James Adam (architect)

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James Adam
Portrait of Adam by Antonio Zucchi
Born(1732-07-21)21 July 1732
Kirkcaldy, Fife, Scotland
Died20 October 1794(1794-10-20) (aged 62)
Mayfair, London, England

James Adam (21 July 1732 – 20 October 1794) was a Scottish architect and furniture designer, but was often overshadowed by his older brother and business partner, Robert Adam. They were sons of architect William Adam.

Life and career[edit]

Adam was born in Kirkcaldy, Fife in 1732 as the third son of the architect William Adam.[1]

In 1755 Adam worked on Gunsgreen House in the Berwickshire town of Eyemouth.[2]

In 1758, Adam, along with his brother Robert, started his business in London (living in Lower Grosvenor Street), focusing on designing complete schemes for the decoration and furnishing of houses. Palladian design was popular, but Robert had evolved a new, more flexible signature style incorporating elements of classic Roman design alongside influences from Greek, Byzantine and Baroque styles, often termed as Adam Style in conventional architecture texts.[3] The Adam brothers' success can also be attributed to a desire to design everything down to the smallest detail, ensuring a sense of unity in their designs.

He then followed in Robert's footsteps by undertaking the Grand Tour, leaving in May 1760 and arriving back in London in October 1763.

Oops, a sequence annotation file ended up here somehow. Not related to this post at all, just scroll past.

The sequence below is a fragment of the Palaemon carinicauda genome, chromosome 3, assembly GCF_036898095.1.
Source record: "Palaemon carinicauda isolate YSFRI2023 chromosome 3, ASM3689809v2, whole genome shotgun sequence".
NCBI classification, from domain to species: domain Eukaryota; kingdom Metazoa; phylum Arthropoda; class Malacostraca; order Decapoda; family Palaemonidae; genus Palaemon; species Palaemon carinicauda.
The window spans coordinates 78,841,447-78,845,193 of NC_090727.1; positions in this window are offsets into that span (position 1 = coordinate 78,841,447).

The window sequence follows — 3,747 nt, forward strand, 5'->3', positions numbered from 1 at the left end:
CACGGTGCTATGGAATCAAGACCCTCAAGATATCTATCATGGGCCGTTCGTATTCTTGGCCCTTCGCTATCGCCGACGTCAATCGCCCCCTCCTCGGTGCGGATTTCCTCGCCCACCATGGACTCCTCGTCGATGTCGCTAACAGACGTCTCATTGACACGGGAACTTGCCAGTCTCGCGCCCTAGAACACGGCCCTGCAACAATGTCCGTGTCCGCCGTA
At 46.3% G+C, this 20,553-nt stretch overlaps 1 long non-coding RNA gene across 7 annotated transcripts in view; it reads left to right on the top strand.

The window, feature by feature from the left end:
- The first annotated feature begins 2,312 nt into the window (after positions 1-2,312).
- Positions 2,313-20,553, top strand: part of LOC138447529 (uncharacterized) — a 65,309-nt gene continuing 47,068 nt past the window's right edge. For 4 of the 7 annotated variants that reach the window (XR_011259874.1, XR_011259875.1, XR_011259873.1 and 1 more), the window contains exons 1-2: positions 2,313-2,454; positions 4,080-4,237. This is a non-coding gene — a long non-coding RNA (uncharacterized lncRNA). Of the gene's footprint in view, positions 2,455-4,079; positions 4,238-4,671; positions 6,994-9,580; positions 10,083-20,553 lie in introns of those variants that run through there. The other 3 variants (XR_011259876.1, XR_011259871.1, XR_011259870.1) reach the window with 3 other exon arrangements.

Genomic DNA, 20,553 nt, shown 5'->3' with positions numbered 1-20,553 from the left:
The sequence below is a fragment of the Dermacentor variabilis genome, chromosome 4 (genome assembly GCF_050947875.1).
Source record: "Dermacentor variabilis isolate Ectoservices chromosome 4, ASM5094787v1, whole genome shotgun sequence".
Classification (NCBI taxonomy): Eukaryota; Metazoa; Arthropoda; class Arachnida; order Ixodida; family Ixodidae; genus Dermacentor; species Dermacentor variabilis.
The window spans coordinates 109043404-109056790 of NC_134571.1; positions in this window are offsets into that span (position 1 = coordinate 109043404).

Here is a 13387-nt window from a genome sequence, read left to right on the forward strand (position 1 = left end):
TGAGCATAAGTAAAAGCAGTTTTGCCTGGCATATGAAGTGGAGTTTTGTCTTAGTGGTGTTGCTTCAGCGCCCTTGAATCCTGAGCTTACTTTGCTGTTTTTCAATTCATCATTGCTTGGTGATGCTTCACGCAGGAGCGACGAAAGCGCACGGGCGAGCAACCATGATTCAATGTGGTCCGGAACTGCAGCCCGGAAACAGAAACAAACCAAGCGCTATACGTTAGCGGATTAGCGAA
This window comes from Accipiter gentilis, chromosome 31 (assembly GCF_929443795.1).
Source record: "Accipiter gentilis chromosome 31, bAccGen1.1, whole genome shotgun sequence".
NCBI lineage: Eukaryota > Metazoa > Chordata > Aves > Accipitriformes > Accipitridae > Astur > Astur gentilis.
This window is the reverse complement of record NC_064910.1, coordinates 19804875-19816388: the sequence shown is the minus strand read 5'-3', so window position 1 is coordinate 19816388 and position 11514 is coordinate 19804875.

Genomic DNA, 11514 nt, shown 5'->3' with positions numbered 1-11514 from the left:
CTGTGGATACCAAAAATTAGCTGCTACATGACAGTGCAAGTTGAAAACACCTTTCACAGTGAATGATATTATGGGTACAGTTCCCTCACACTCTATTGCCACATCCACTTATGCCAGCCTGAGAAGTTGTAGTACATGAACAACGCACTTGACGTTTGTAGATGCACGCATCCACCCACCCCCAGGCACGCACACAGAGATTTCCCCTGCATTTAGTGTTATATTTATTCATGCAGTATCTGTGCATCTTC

Adam succeeded Robert as Architect of the King's Works in 1768 just before work on the brothers' Adelphi project (1768–1772) almost bankrupted the firm (the business employed other notable architects including Joseph Bonomi (1739–1808) who, from 1768, remained with the Adams until 1781).

From 1771 to 1775, he was engaged with his brother in the design and building of Wedderburn Castle near Duns, Berwickshire.

Adam emerged from his brother's shadow after Robert's death in 1792, designing several notable buildings in Glasgow, including the old Infirmary (1792; demolished 1907), Assembly Rooms (1794; demolished in 1890) and the Tron Kirk (1794). He also designed Portland Place in central London. In 1793, he was part of a group of architects that John Soane was asked to supply plans to for the House of Lords.[4] However, he died at his home in London's Albemarle Street in 1794.

Adam had a book collection of some significance which he marked with his personal engraved bookplate.[5]

During their lifetime Robert and James Adam published two volumes of their designs, Works in Architecture of Robert and James Adam (in 1773–1778 and 1779; a third volume was published posthumously, in 1822).

List of architectural works[edit]

Public buildings[edit]

  • Courts of Justice and Corn Market, Hertfordshire, now Shire Hall, Hertford (1768). Altered, but partially restored to original design. A joint project with Robert Adam.

Urban domestic work[edit]

Country houses with major work[edit]

See also[edit]


  1. ^ "The works in architecture of Robert and James Adam". The British Library. Retrieved 23 March 2020.
  2. ^ "Gunsgreen House". BBC – Scotland – Coast. April 2006. Retrieved 29 October 2012.
  3. ^ "The Adam Style". college.holycross.edu. Retrieved 31 January 2022.
  4. ^ Cooke, Sir Robert (1987). The Palace of Westminster. London: Burton Skira. p. 52. ISBN 978-0333459232.
  5. ^ "James Adam 1732–1794 - Book Owners Online". www.bookowners.online. Retrieved 20 August 2022.
  6. ^ "5b York Place, Former St George's Chapel (Episcopal), Including Railings and Lamps, Edinburgh, Edinburgh". britishlistedbuildings.co.uk. Retrieved 12 June 2020.